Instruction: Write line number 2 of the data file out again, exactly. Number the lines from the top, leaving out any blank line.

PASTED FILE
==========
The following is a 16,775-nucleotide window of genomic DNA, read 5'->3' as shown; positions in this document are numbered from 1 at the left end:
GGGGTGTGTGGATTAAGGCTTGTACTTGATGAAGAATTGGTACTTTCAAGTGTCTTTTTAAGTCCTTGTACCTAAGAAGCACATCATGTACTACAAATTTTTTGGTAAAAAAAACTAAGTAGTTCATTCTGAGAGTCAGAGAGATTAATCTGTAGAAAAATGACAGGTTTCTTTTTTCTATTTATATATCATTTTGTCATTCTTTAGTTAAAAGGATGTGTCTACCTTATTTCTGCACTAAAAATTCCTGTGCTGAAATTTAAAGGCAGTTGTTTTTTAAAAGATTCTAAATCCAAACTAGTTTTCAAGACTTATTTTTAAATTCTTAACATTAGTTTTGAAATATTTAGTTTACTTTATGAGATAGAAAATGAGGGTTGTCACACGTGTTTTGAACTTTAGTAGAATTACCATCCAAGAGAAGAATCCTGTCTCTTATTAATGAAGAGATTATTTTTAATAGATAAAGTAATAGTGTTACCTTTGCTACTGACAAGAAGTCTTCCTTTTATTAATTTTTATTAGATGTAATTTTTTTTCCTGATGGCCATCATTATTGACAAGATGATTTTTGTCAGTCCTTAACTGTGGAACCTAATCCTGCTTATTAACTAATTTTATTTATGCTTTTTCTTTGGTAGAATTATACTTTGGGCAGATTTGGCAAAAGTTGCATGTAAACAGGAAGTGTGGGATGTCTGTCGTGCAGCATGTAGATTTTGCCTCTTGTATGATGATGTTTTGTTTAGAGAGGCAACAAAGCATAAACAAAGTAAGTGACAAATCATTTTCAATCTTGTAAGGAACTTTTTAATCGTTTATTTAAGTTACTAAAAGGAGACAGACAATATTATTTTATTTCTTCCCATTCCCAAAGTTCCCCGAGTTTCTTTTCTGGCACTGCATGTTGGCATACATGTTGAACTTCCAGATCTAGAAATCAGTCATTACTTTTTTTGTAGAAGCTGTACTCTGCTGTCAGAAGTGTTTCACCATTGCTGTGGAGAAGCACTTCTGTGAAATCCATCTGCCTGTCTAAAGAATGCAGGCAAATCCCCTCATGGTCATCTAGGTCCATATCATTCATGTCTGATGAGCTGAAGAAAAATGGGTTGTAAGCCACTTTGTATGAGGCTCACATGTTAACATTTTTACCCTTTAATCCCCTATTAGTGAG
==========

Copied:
GGGGTGTGTGGATTAAGGCTTGTACTTGATGAAGAATTGGTACTTTCAAGTGTCTTTTTAAGTCCTTGTACCTAAGAAGCACATCATGTACTACAAATTTTTTGGTAAAAAAAACTAAGTAGTTCATTCTGAGAGTCAGAGAGATTAATCTGTAGAAAAATGACAGGTTTCTTTTTTCTATTTATATATCATTTTGTCATTCTTTAGTTAAAAGGATGTGTCTACCTTATTTCTGCACTAAAAATTCCTGTGCTGAAATTTAAAGGCAGTTGTTTTTTAAAAGATTCTAAATCCAAACTAGTTTTCAAGACTTATTTTTAAATTCTTAACATTAGTTTTGAAATATTTAGTTTACTTTATGAGATAGAAAATGAGGGTTGTCACACGTGTTTTGAACTTTAGTAGAATTACCATCCAAGAGAAGAATCCTGTCTCTTATTAATGAAGAGATTATTTTTAATAGATAAAGTAATAGTGTTACCTTTGCTACTGACAAGAAGTCTTCCTTTTATTAATTTTTATTAGATGTAATTTTTTTTCCTGATGGCCATCATTATTGACAAGATGATTTTTGTCAGTCCTTAACTGTGGAACCTAATCCTGCTTATTAACTAATTTTATTTATGCTTTTTCTTTGGTAGAATTATACTTTGGGCAGATTTGGCAAAAGTTGCATGTAAACAGGAAGTGTGGGATGTCTGTCGTGCAGCATGTAGATTTTGCCTCTTGTATGATGATGTTTTGTTTAGAGAGGCAACAAAGCATAAACAAAGTAAGTGACAAATCATTTTCAATCTTGTAAGGAACTTTTTAATCGTTTATTTAAGTTACTAAAAGGAGACAGACAATATTATTTTATTTCTTCCCATTCCCAAAGTTCCCCGAGTTTCTTTTCTGGCACTGCATGTTGGCATACATGTTGAACTTCCAGATCTAGAAATCAGTCATTACTTTTTTTGTAGAAGCTGTACTCTGCTGTCAGAAGTGTTTCACCATTGCTGTGGAGAAGCACTTCTGTGAAATCCATCTGCCTGTCTAAAGAATGCAGGCAAATCCCCTCATGGTCATCTAGGTCCATATCATTCATGTCTGATGAGCTGAAGAAAAATGGGTTGTAAGCCACTTTGTATGAGGCTCACATGTTAACATTTTTACCCTTTAATCCCCTATTAGTGAG